Non-Malignant but Not Malignant Claims Part of Bankruptcy Estate U.S. District Court for the Eastern District of Pennsylvania, December 16, 2016

This case is part of the consolidated asbestos products liability multidistrict litigation (MDL 875), and is on the court’s maritime docket. The plaintiffs alleged the decedent William Lawrence was exposed to asbestos while working aboard various ships. Ship owners represented by Thomson Hine (the defendants) filed a motion for summary judgment, which the court denied.

In 1996, Mr. Lawrence brought claims for non-malignant asbestos-related disease against various defendants, including the defendant ship owners. Two months later, Mr. Lawrence filed for bankruptcy and did not list his asbestos claims. In 1997, the asbestos claims were administratively dismissed, and shortly after, Mr. Lawrence was discharged from bankruptcy. He filed for bankruptcy again in 2005, and again did not list his asbestos claims as an asset. He was discharged again from bankruptcy; in 2009, he was diagnosed with colon cancer, and in 2011, the MDL court reinstated his asbestos action.

The defendants argued that the plaintiffs’ claims were barred by judicial estoppel; Mr. Lawrence took inconsistent positions in this proceeding and the bankruptcy proceeding, in that he concealed the asbestos claims during both bankruptcy filings while simultaneously asserted the claims in this action. The defendants also asked for a finding of bad faith, and for the court to bar the non-malignancy asbestos claim. The plaintiffs argued their positions were not inconsistent because the asbestos claim was dismissed, the colon cancer was not diagnosed until after the bankruptcy was closed, and the failure to identify the claims was made in good faith. The defendants also argued the plaintiffs could not pursue either the non-malignancy or malignancy claims because these belonged to the bankruptcy trustee. The plaintiffs responded these claims were never assets of the bankruptcy estate because they were uncertain. Finally, the defendants argued that since these claims were property of the estate, the plaintiffs lacked standing.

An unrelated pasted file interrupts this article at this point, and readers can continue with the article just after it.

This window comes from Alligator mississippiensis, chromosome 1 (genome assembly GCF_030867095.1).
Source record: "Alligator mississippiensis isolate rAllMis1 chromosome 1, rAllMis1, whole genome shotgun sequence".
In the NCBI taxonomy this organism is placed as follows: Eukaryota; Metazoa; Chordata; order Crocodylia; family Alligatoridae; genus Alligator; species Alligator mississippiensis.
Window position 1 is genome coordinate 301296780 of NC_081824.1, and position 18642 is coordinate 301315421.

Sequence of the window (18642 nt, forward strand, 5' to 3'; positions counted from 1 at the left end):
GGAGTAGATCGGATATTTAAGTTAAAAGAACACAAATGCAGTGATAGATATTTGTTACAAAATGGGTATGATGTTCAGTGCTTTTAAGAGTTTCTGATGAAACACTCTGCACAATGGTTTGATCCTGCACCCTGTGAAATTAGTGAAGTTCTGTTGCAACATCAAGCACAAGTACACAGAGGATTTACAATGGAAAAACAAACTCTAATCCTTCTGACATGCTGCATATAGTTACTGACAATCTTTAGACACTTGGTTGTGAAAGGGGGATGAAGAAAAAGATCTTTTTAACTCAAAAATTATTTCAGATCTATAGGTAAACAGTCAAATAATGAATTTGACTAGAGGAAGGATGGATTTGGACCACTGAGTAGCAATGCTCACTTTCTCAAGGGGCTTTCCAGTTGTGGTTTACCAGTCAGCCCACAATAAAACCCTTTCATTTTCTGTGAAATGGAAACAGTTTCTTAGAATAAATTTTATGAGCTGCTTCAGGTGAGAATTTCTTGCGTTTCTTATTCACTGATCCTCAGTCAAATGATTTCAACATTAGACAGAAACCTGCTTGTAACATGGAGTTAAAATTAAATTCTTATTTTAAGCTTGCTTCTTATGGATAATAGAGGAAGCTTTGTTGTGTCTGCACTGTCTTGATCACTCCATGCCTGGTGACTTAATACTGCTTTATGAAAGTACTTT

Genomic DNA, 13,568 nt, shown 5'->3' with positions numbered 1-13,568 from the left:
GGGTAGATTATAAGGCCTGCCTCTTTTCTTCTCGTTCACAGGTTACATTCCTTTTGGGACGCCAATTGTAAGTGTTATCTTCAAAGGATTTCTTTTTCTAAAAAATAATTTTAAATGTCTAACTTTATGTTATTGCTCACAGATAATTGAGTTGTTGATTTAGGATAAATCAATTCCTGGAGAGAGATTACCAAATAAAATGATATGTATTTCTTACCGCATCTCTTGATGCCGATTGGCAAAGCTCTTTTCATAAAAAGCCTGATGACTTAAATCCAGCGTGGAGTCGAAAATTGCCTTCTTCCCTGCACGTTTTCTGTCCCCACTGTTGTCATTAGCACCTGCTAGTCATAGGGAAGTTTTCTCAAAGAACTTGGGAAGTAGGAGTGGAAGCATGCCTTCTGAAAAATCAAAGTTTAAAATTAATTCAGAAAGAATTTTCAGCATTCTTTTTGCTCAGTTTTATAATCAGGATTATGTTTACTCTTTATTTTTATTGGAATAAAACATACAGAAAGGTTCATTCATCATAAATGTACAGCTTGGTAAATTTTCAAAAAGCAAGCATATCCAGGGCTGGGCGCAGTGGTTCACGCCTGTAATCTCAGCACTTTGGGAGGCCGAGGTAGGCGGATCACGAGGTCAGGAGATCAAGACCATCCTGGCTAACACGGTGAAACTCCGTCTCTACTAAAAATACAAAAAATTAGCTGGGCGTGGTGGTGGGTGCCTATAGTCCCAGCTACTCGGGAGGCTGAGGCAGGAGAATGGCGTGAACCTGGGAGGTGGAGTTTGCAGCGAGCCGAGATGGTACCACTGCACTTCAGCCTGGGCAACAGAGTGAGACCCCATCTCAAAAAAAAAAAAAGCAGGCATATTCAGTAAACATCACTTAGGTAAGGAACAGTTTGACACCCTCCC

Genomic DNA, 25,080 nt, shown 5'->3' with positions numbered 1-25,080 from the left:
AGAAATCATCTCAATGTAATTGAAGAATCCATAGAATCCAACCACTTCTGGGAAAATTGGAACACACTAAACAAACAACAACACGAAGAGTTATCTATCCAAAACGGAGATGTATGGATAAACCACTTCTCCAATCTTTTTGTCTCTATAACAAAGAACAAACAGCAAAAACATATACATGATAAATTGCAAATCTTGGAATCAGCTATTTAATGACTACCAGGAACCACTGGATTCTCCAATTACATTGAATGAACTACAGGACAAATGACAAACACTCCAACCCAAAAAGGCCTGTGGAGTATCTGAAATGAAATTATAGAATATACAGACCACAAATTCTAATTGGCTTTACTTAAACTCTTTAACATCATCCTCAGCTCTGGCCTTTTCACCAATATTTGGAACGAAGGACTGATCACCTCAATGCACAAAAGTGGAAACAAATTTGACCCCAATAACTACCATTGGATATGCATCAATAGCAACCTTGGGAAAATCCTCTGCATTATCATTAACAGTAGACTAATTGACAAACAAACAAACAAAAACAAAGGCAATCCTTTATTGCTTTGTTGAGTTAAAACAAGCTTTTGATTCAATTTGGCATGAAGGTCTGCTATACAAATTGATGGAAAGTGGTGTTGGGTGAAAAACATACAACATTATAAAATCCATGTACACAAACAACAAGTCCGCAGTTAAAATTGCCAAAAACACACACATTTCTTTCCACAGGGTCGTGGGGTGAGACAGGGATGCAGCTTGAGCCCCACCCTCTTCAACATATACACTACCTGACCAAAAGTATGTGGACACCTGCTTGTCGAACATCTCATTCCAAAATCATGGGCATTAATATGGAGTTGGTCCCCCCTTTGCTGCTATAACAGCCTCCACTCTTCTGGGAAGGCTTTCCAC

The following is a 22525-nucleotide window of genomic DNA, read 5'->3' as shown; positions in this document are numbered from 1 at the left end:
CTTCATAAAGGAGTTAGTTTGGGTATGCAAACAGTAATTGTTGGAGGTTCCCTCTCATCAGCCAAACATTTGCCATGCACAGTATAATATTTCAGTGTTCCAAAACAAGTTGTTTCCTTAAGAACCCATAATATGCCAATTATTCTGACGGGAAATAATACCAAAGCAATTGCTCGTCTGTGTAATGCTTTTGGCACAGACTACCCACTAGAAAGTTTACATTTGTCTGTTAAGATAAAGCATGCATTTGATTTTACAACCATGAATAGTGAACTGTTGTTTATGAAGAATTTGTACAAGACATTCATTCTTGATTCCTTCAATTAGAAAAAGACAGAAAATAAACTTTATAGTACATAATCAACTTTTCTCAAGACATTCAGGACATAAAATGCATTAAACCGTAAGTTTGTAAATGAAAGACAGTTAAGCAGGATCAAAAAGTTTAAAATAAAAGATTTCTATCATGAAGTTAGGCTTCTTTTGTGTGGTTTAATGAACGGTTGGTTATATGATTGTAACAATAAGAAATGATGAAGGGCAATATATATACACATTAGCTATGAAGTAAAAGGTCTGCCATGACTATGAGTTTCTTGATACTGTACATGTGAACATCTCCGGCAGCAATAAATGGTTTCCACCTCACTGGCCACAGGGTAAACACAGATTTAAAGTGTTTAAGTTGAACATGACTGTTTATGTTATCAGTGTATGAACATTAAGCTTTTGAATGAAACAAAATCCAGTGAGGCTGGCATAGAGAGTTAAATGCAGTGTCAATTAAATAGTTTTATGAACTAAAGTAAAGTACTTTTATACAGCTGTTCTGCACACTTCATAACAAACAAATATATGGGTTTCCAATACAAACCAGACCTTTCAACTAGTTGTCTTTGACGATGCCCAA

Upon analysis, the court applied the law of the Third Circuit. The court reviewed the basic requirements of filing a claim under the bankruptcy code. Further, judicial estoppel was a doctrine that seeks to prevent a litigant from asserting a position inconsistent with one previously asserted in the same or previous proceeding. The court applied the following Third Circuit test: “First, the party to be estopped must have taken two positions that are irreconcilably inconsistent. Second, judicial estoppel is unwarranted unless the party changed his or her position ‘in bad faith – i.e., with intent to play fast and loose with the court.’ Finally, a district court may not employ judicial estoppel unless it is “tailored to address the harm identified” and no lesser sanction would adequately remedy the damage done by the litigant’s misconduct.”

Regarding the non-malignancy claims, Mr. Lawrence took two irreconcilably inconsistent positions in failing to include this claim in both bankruptcy filings. However in the absence of evidence that these omissions were deliberate, it was not made in bad faith. Regarding the malignancy claims, the cancer was not diagnosed until after the second bankruptcy was closed.

Next the court analyzed standing for the non-malignancy and malignancy claims. Here Mr. Lawrence erred by failing to disclose his claims, and are nonetheless part of the bankruptcy estate. Since the first and/or possibly the second bankruptcy trustees are the real parties in interest, the court determined the appropriate remedy. These trustees would be given the opportunity to decide whether the non-malignant claims would be prosecuted. In so ruling, the court acknowledged the practical difficulties involved and directed procedures on how to proceed with the trustee. Regarding the malignancy claims, since Mr. Lawrence did not know of his cancer until after the second bankruptcy case was closed, this claim was not property of the bankruptcy estate. The court then distinguished a number of cases holding the contrary.

Read the full decision here.

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